Beirut is an ugly city. Well, at least that is what architect Assem Salam says about the war-torn city he spent his life living and working in until his death in 2012. He spoke to the BBC about how there is a jungle of grey concrete that towers over his garden, hiding what used to be a spectacular sea view. It is not the loss of the sea view that he mourned. It is not the commonplace nostalgia for the old and familiar that drives his bitterness about an extraordinary pace of construction in his city.
One of Lebanon’s most prominent modernist architects, Assem was a vocal advocate for, and active in, trying to improve Beirut’s built environment — his aim was to inspire the development of a unique and new form of Beirut architecture. His impressive projects like the Ministry of Tourism and the Khashoggi Mosque still stand as proof that the public sector and civil society are more effective at changing the character of the city. As a member of the Council for Development and Reconstruction during the visionary years, he brought his knowledge of post-War European reconstruction to bear on the processes of large projects. Like many architects of his time, he also excelled in reflecting the spirit of the times through contemporary furniture design.
“Of course all cities change, but change does not have to be so aggressive and so inhuman. Take London, for example” he says. “It has changed immensely since I first visited in 1942, but I can still take the same bus route as I did then, or walk the same streets. Beirut, on the other hand, has changed beyond recognition.”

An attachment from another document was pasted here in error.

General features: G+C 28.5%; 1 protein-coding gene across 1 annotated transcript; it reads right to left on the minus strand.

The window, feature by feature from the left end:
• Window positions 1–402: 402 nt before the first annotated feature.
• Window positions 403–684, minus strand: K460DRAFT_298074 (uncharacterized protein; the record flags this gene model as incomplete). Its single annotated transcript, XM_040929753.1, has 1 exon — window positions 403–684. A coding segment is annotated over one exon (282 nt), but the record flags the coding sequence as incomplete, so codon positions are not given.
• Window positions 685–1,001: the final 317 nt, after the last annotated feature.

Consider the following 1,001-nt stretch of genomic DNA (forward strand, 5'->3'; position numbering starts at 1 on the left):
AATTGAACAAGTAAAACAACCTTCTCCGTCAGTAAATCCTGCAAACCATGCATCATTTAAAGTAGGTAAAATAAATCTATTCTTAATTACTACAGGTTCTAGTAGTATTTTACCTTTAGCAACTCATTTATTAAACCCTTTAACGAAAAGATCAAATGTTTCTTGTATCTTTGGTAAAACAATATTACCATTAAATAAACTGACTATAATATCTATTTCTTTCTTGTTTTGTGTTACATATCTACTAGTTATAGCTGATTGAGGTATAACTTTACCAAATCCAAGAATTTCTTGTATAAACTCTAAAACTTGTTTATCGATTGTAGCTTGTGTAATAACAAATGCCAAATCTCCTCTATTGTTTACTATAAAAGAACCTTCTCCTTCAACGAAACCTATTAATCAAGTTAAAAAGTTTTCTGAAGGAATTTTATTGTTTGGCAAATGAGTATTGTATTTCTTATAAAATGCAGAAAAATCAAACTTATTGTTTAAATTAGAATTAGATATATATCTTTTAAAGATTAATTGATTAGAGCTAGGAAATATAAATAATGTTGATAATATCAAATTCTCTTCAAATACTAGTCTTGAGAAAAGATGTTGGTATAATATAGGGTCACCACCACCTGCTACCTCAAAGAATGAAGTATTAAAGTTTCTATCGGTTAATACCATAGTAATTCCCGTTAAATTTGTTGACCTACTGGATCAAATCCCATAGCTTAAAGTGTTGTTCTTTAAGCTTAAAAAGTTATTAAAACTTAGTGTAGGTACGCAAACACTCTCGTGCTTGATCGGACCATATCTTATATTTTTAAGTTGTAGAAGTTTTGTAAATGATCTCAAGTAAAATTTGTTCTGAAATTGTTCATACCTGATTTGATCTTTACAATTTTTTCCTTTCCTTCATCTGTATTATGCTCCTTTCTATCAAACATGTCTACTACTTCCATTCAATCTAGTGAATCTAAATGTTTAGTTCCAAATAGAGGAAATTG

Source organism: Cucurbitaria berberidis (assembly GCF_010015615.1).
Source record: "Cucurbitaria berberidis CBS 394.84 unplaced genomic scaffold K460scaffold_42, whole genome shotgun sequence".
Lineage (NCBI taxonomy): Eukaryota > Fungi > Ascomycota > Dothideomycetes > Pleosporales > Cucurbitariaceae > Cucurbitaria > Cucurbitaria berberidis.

Up until the late 1950s, there were few architects in Lebanon and the region. Those who designed buildings were architectural engineers. Along with Raymond Ghosn, Assem Salam, who graduated from Cambridge in 1950, founded the School of Architecture [today, Department of Architecture and Design] in the Faculty of Engineering and Architecture at AUB.
It was this generation of mainly European-trained architects that would help the region start differentiating between engineering and architecture. “In the early 1960s we started the School of Architecture at AUB and local architects began to emerge,” Salam had said.
Assem Salam was a major actor in creating a generation of architecture graduates between 1954 to 1979. Any graduate of that period will remember his remarkable sense of criticism during juries. In one glance, he would find the strengths and weaknesses of any project. His opinion was revered by other jurors as well as students.
Assem Salam and the Red Chair
So, it may seem flippant to celebrate his life work by looking closely at a red leather chair that Salam designed. His continuous fight to make Beirut, and more widely, Lebanon a better-designed country through architecture and interior design down to details of furniture. What interests me is how few creatives can move between these disciplines so freely and excel at so many of them. It was almost revolutionary to see this modern design aesthetic in Beirut, yet Salam and his peers were striving to move forward and creating an identity for Lebanon to proudly boast.
This red chair may be a simple red leather chair designed in 1955, but it embodies ideas that Beirut has been generating for as long as other modernists have been, yet in Europe we so rarely recognise their work and are not familiar with the names that hold so much importance to change in the Middle East. It is discoveries like this that make me realise how there is so much we are not aware of when we are led by the design press to feed our knowledge. When there is no marketing machine behind a design, we can often find little information about these.
How we find the long-lost icons of design in our past will forever be a challenge, so I encourage my fellow bloggers to help discover and share this work in the hope that we can mark a point on time for all great designers and architects who have, in some way, shaped our built environment and our interior designs.